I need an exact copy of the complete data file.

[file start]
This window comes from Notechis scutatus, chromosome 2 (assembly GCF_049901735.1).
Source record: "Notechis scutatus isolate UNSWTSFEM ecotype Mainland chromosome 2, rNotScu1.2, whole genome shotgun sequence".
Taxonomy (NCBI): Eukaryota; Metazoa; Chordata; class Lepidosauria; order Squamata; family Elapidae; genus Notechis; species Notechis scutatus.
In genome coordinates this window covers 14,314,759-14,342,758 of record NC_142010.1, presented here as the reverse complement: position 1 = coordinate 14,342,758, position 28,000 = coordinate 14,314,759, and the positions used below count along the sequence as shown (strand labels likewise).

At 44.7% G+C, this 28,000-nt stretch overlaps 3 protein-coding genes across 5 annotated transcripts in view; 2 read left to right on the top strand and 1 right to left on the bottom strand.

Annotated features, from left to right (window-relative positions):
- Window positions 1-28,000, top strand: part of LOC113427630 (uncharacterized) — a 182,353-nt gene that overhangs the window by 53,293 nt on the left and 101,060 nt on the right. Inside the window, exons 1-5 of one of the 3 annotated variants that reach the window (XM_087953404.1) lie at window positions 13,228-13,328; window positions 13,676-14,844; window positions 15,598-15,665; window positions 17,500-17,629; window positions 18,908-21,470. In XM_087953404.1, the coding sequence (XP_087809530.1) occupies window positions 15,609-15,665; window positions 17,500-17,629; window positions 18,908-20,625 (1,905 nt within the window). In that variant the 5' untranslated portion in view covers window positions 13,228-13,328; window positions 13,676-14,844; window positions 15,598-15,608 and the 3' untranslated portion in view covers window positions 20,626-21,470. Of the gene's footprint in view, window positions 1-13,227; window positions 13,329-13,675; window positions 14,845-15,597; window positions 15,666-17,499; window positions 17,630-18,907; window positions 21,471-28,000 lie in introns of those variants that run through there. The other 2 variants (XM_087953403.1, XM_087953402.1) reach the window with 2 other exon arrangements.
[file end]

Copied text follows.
This window comes from Notechis scutatus, chromosome 2 (assembly GCF_049901735.1).
Source record: "Notechis scutatus isolate UNSWTSFEM ecotype Mainland chromosome 2, rNotScu1.2, whole genome shotgun sequence".
Taxonomy (NCBI): Eukaryota; Metazoa; Chordata; class Lepidosauria; order Squamata; family Elapidae; genus Notechis; species Notechis scutatus.
In genome coordinates this window covers 14,314,759-14,342,758 of record NC_142010.1, presented here as the reverse complement: position 1 = coordinate 14,342,758, position 28,000 = coordinate 14,314,759, and the positions used below count along the sequence as shown (strand labels likewise).

At 44.7% G+C, this 28,000-nt stretch overlaps 3 protein-coding genes across 5 annotated transcripts in view; 2 read left to right on the top strand and 1 right to left on the bottom strand.

Annotated features, from left to right (window-relative positions):
- Window positions 1-28,000, top strand: part of LOC113427630 (uncharacterized) — a 182,353-nt gene that overhangs the window by 53,293 nt on the left and 101,060 nt on the right. Inside the window, exons 1-5 of one of the 3 annotated variants that reach the window (XM_087953404.1) lie at window positions 13,228-13,328; window positions 13,676-14,844; window positions 15,598-15,665; window positions 17,500-17,629; window positions 18,908-21,470. In XM_087953404.1, the coding sequence (XP_087809530.1) occupies window positions 15,609-15,665; window positions 17,500-17,629; window positions 18,908-20,625 (1,905 nt within the window). In that variant the 5' untranslated portion in view covers window positions 13,228-13,328; window positions 13,676-14,844; window positions 15,598-15,608 and the 3' untranslated portion in view covers window positions 20,626-21,470. Of the gene's footprint in view, window positions 1-13,227; window positions 13,329-13,675; window positions 14,845-15,597; window positions 15,666-17,499; window positions 17,630-18,907; window positions 21,471-28,000 lie in introns of those variants that run through there. The other 2 variants (XM_087953403.1, XM_087953402.1) reach the window with 2 other exon arrangements.